Hevagne

A poppy field in central Hevagne. Tens of thousands of soldiers were buried in fields like this one.

Of all the many battlefronts in the Second Great War (1885–1893 Cristos Reckoning), none evokes more sorrow, grief and anger than Hevagne. Though the entire war involved a horrific cost in lives, treasure, and environmental devastation, perhaps nowhere else was the tragic futility of this conflict on greater display.

The Republic of Hevagne (pronounced he-VANE), sometimes called the Grave of Empires, is a sparsely-populated and impoverished nation in eastern Sonngefilde. It has a tropical, semi-arid climate, and is mostly landlocked, except for the port of Furna on its northwestern border. It is a harsh and rocky land, marking a transition zone between the high mountains to the north and the brutal Fellosian Desert to the south. Most of its indigenous people, the Hevagni (he-VAY-nee), are nomadic herders, following their flocks of sheep and goats as they follow the seasonal rains. Those who chose a more sedentary existence settled mostly in small villages along the inland trade routes, but they maintained familial and cultural ties with the nomads of the backcountry. Furna was the only city of appreciable size, and though it had claimed to act as the seat of government for centuries, in practice it had little influence over most of the interior.

For millennia, the lives of the Hevagni changed very little. Foreigners would pass through their land somewhat frequently, as it offered the only viable land route through the continent’s interior. Merchants would trade food, clothing and other essentials for derivatives of the poppy plant, which was gathered from remote fields and valleys and used for cooking, medicine, and intoxicants. From time to time foreign armies would come and occupy the land, intent on controlling the trade route, the poppy, or both. Such efforts were doomed to failure; the nomads did not recognize kings or borders, and they were ferocious fighters when provoked.

The Second Great War marked a dramatic change for Hevagne, one that forced its people to engage with the world at large. The armies of the Triad Nations, led by the Republic of Telvar, invaded from the east, as so many armies had before them—but this time they had motorized vehicles, and airships, and powerful creatures summoned from the outer planes. The Triad was not interested in occupying the interior; they only intended to move their forces through Hevagne as quickly as possible, to seize the port of Furna and establish a forward base for their air force. If they succeeded, the Allies’ control of the Sea of Yajiit would be compromised, and the great cities of Athos, Pyralis, and Sondeshara would all come under threat from Telvari bombers.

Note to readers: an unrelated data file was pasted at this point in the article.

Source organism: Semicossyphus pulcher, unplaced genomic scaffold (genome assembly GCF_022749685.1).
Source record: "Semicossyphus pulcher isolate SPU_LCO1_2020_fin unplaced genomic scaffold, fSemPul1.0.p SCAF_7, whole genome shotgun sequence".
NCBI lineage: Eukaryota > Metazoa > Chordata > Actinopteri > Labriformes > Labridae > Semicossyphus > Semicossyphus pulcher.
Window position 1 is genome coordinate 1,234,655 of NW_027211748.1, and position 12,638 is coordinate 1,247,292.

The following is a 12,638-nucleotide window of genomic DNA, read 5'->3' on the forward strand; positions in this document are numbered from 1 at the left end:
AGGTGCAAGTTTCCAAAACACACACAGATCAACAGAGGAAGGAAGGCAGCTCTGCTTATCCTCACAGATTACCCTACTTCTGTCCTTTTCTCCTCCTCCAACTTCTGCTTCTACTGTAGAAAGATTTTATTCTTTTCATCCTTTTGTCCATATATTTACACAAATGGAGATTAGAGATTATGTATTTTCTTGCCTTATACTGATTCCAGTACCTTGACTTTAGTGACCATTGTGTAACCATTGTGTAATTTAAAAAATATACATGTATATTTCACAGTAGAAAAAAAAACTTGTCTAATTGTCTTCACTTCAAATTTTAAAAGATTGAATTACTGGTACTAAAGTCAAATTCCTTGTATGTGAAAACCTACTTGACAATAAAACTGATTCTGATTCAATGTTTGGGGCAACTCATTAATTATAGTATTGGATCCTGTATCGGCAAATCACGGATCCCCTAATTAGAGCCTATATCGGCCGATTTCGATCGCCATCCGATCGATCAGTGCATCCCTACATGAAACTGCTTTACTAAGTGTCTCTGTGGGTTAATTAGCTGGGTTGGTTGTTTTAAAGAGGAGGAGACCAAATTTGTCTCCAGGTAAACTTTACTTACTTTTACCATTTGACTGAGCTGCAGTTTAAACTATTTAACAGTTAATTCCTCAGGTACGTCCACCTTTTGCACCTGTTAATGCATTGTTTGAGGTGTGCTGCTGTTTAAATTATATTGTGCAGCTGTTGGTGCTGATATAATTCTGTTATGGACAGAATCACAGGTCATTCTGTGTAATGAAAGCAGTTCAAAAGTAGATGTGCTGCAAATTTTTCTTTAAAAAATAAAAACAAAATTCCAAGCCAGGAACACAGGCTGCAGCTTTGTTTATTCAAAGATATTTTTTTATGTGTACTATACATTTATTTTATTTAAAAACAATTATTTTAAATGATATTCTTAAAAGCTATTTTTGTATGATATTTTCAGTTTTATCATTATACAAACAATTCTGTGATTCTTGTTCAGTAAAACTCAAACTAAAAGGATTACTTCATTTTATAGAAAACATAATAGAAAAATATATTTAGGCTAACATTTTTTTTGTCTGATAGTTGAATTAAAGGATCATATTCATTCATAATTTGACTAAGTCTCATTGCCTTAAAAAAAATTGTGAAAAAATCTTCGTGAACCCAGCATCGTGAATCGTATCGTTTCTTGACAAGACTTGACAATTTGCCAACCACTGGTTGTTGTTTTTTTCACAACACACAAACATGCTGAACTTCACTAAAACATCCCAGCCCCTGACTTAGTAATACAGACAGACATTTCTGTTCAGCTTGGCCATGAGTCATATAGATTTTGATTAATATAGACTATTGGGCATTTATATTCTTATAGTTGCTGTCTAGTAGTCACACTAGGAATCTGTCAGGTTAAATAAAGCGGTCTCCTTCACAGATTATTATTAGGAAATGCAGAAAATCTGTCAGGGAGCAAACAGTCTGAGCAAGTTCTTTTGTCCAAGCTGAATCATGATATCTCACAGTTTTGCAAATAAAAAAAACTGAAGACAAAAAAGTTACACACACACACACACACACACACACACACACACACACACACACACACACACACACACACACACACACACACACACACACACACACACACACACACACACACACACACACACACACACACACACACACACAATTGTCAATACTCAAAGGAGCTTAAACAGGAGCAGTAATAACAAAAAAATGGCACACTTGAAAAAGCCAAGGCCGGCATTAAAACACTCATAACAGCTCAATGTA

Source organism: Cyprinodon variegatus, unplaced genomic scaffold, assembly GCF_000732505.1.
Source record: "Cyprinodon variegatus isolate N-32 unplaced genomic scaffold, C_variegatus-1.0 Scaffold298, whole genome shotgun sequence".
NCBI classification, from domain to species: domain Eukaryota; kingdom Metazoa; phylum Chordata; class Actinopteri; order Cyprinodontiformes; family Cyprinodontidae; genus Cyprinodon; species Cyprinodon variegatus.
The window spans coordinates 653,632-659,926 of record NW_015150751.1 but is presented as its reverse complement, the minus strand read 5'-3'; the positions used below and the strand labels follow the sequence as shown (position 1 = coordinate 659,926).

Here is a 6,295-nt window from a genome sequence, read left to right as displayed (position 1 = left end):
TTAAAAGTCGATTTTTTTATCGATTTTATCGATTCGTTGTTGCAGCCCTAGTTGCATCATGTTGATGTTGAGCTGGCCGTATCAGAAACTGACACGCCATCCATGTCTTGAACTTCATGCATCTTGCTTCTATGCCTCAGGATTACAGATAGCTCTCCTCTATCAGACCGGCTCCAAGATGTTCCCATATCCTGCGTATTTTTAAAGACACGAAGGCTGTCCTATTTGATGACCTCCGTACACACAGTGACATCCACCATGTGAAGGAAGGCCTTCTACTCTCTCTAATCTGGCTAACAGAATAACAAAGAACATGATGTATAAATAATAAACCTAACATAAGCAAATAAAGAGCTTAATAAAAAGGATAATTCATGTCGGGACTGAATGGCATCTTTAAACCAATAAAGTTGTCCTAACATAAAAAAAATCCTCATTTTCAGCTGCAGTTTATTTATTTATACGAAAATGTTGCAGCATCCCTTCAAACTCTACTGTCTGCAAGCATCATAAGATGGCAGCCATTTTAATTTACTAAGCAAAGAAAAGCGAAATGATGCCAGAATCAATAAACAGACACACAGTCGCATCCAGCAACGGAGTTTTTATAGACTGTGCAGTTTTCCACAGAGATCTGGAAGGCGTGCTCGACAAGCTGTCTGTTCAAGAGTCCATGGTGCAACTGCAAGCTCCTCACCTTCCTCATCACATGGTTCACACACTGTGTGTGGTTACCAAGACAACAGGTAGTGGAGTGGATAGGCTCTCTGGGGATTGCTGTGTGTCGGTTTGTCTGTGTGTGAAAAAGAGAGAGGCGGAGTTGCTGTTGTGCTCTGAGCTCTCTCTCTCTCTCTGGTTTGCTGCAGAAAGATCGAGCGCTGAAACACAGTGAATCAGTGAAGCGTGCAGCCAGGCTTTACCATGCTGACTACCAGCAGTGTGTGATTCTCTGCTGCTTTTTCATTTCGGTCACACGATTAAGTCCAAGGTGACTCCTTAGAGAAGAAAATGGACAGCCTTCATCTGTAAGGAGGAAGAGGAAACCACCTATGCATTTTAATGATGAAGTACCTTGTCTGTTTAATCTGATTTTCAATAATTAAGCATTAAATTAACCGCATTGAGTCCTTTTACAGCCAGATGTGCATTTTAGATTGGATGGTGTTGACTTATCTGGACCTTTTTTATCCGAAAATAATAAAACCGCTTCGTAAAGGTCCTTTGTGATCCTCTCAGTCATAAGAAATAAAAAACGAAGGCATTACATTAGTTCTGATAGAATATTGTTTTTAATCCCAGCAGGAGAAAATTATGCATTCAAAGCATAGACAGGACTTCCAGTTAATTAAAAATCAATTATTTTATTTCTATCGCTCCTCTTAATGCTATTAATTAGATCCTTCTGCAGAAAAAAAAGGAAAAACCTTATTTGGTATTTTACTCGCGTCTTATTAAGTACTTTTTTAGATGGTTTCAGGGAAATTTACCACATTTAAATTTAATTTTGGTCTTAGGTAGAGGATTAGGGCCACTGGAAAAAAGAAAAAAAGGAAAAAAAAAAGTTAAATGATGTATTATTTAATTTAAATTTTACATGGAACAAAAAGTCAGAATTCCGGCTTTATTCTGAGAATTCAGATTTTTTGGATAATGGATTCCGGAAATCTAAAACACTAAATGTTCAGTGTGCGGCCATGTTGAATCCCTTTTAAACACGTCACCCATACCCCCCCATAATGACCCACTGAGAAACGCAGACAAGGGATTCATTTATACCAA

Hevagne’s boundaries at the beginning of the Second Great War. (Map by Kitty Nic’Iaian, accents and additional labeling by Chris Lester)

The Triad had negotiated in secret with the nomadic leaders, bribing them handsomely in exchange for letting their armies pass through the land unmolested. Most of the nomads held little love for Furna, and were content to let the Triad have it. But one of these tribes had second thoughts about the arrangement—for reasons that are still unclear, and argued intensely by historians—and brought word to Furna that the invasion was imminent. The city-dwellers passed the word to the Allies, and a defensive force was quickly dispatched. Hundreds of ships rushed to Furna, carrying thousands of troops and countless tons of materiel. Rail lines were built in record time to deliver these weapons and personnel to Hevagne’s interior. The two armies both rushed to secure the largest and most important passes, and this was where they clashed.

The Triad’s hopes had depended on moving swiftly through the interior, taking Furna by surprise before their supplies were depleted. Rather than retreat when this effort failed, General Hiradal Mzade ordered his troops to dig in. The Allies, under Field Marshal Renaldo Bertoulli, did likewise. The conflict that followed was slow, grueling, and brutal. With impassable mountains to the north and unforgiving desert to the south, neither force was in a position to outflank the other. Each side had supply lines the other had no way of threatening. A head-on assault against the enemy fortifications was suicidal. Hevagne was also, frankly, not the most important theater of war to either side’s objectives: as long as the enemy was kept from advancing, the commanders had other fronts where their resources were more urgently needed. The result was a long, ugly stalemate: each side continued sending in enough weapons and troops to hold the line, but not enough to overwhelm the enemy’s defenses and obtain a decisive victory.

If different generals had been in command, Hevagne might have gone down in history as a quiet footnote; both sides might have settled into their defensive fortifications, kept watch on the opposing side, and waited for the outcome of the war to be decided elsewhere. Unfortunately, Mzade and Bertoulli were not quiet men. Both were decorated veterans of the First Great War, stubborn and prideful, and they no interest in being in anyone’s footnotes. Mzade had convinced Telvar’s military junta that he could bring the Allies to the bargaining table with a swift and victorious campaign. Bertoulli had political aspirations in his native Pyralis, and believed that driving the Telvari out of Sonngefilde was the key to realizing his ambitions. So both men made dangerous gambles to break the stalemate, took unnecessary risks, and squandered lives and resources in the process.

And it was the common soldiers—people like Natasha Volkova—who paid the price.

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